Vietnam's productivity lags behind Laos

By Ngan Anh   December 29, 2017 | 04:29 pm GMT+7
Vietnam's productivity lags behind Laos
Laborers work at a garments factory in Vinh Phuc Province north of Hanoi. Photo by Reuters

The productivity gap between Vietnam and its neighbors is widening due to outdated technology and a low-skilled workforce.

Vietnam’s average labor productivity reached VND93.2 million ($4,259) in 2017, up 6 percent from the previous year, according to the General Statistics Office (GSO).

Despite this increase, the country's productivity continues to lag behind many of its Southeast Asian neighbors, and the gap is widening, the GSO said.

The Central Institute for Economic Management (CIEM) explained that low-quality labor, outdated technology and an uncompetitive business environment are to blame for the relatively poor performance. In addition, most workers are employed by the agricultural sector, which is an area of low productivity.

Dang Duc Anh, head of Analysis and Forecasting at the Ministry of Planning and Investment, said inadequate education and training has resulted in low quality labor.

According to the International Labor Organization (ILO), in 2015, less than 20 percent of Vietnamese laborers were properly trained, and many local employees failed to meet the requirements of the labor market. In Vietnam’s rice basket, the Mekong Delta, only one in every 10 workers had proper training.

An ILO survey of more than 200 businesses in central Vietnam found that most vocational school graduates did not meet their requirements.

Low investment is the main reason for outdated technology. Statistics compiled by the Ministry of Science and Technology show that half of the country’s enterprises are still using technology that dates back to the 1960s, and only 9 percent have adopted modern technological advancements. As a result, Vietnamese companies are weak in both the domestic and international markets.

For instance, in the rice processing sector, Vietnamese firms only use automatic processing lines to polish the grain, while the rest of the process, including packaging and delivery, is done manually. The World Bank estimated that the value of Vietnam’s agricultural exports could increase by up to 150 percent if automated processing is adopted.

Nghiem Vu Khai, vice president of the Vietnam Union of Science and Technology Associations, said that investment in the development of science and technology in Vietnam is below 1 percent of the country’s gross domestic product (GDP), much lower than the 3-4 percent of GDP used in developed countries.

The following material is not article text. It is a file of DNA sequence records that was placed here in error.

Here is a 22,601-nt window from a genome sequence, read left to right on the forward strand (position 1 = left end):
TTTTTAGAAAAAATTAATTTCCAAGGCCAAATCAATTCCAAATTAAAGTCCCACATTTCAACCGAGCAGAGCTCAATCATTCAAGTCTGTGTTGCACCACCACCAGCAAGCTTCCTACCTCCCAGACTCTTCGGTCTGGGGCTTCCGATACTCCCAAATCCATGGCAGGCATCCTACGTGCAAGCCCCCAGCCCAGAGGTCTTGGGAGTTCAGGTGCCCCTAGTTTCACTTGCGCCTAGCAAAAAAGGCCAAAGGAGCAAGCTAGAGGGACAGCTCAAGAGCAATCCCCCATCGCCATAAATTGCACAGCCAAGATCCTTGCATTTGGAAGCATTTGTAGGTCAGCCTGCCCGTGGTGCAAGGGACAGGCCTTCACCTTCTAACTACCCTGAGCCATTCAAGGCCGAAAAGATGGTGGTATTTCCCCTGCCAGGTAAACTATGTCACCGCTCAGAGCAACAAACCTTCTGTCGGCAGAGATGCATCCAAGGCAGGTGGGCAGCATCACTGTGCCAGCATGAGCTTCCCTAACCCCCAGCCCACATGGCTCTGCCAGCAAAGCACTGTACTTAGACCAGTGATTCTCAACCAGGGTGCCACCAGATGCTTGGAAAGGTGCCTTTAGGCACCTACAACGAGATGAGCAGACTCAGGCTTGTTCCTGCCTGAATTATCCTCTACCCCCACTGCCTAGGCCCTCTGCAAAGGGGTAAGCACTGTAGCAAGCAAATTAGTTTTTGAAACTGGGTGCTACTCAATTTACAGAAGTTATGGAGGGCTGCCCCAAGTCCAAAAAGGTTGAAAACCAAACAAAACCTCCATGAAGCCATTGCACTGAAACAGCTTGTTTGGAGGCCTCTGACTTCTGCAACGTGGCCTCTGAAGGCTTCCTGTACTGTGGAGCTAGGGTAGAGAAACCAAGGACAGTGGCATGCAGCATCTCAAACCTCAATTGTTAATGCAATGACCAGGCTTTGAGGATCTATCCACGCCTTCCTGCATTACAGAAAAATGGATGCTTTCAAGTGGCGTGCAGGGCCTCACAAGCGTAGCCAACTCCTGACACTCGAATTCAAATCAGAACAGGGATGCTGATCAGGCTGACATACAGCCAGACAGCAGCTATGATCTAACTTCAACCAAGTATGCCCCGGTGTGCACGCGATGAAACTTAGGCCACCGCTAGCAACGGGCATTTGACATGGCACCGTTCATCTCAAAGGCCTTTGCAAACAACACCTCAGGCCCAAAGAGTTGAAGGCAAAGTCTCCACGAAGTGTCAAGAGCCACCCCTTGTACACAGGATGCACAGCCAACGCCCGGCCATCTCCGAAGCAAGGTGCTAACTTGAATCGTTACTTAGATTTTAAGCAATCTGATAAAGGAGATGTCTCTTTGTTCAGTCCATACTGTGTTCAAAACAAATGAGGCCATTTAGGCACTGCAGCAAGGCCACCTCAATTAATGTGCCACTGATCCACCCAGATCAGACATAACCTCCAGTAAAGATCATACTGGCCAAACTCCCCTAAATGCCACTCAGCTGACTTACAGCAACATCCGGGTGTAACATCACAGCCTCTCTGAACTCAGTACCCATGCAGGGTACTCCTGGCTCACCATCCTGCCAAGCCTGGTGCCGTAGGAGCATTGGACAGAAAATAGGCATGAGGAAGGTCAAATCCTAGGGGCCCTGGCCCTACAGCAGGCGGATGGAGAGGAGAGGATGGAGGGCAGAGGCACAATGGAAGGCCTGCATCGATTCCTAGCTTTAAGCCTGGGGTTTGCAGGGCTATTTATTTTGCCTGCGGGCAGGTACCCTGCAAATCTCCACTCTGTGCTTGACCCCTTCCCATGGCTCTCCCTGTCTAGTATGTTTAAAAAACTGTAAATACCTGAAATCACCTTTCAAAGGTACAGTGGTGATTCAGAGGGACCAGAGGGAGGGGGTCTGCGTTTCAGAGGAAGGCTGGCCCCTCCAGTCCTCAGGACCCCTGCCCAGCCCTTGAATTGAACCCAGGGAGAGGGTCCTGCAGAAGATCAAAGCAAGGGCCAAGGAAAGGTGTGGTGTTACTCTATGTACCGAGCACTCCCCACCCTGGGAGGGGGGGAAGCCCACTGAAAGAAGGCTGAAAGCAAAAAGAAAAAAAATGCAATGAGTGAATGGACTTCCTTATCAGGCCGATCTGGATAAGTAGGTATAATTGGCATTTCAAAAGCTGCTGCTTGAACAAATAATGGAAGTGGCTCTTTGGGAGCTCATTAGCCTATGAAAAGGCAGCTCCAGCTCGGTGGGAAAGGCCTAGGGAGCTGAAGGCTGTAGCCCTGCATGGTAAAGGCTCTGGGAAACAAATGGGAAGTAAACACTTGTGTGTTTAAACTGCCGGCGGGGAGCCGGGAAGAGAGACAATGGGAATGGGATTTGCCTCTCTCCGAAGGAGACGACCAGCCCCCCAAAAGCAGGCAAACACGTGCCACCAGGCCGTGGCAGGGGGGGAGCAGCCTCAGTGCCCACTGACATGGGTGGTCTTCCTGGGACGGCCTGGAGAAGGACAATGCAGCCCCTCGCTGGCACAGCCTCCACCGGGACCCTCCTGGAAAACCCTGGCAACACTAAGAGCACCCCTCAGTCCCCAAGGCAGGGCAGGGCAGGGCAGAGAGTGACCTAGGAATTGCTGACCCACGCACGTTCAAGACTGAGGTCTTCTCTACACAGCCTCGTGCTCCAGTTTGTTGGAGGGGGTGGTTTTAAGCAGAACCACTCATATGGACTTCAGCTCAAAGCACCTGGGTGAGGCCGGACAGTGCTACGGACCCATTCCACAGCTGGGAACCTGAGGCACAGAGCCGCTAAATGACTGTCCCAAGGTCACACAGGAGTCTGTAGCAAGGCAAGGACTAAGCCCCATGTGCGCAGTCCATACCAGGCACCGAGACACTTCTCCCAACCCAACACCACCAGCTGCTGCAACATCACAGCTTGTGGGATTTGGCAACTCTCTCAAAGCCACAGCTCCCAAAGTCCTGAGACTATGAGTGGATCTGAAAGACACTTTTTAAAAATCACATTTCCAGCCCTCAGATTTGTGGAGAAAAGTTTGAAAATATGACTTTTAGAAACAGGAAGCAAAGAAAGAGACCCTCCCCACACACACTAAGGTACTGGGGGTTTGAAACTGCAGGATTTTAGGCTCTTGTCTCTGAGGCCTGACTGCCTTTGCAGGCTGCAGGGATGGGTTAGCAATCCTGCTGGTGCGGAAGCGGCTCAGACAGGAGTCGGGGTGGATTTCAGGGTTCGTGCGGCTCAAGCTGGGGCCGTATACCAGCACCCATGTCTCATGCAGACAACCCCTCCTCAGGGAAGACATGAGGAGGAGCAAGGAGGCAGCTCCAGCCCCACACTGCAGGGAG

Low productivity could hinder Vietnam's economic momentum. Head of CIEM Nguyen Dinh Cung said the country will only reach its annual economic expansion target of 6.8-7 percent if average productivity growth rate is 6 percent or more each year. “This is a big challenge to Vietnam,” he said. From 2011-2017 period, Vietnam's average productivity growth was only 4.7 percent.

"Productivity is key to helping businesses improve their capability and effectively participate in the global supply chain while also improving incomes and working conditions for workers," said Vo Tan Thanh, vice chairman of Vietnam Chamber of Commerce and Industry (VCCI). 

Vietnam might miss out on the chance to become an upper-middle income country by 2035 due mainly to declining productivity growth, said Victoria Kwakwa, regional vice president of the World Bank for East Asia and Pacific.

The Vietnamese government should focus on empowering the private sector to boost economy-wide productivity and speed up its long-running privatization of state-owned enterprises, she said.

According to the World Bank, Vietnam currently has more than 3,000 state owned enterprises which account for nearly 40 percent of total investment but contribute only a third of the country's GDP.

The state-owned sector is crowding out most of the funds which might have been effectively channeled into the private sector to improve its performance and productivity, said Victoria Kwakwa.

Echoing Kwakwa, Cung said the country should introduce polices to enhance labor quality, shift employees from the agricultural sector to the industrial and service sectors, and spur the development of small and medium enterprises.  

Such a transition "may negatively impact on those that currently benefit from the lack of transparent competition via preferrential access to decision makers, land, capital and markets," according to the Australia - Viet Nam Economic Reform (Aus4Reform) program, which is currently working with the Vietnamese government to enhance productivity. "The groups can be expected to resist reforms," Aus4Reform said in a statement, adding that it should be tackled with policy dialogues to build support for reform and "counteract potential resistance from vested interests."

 
 
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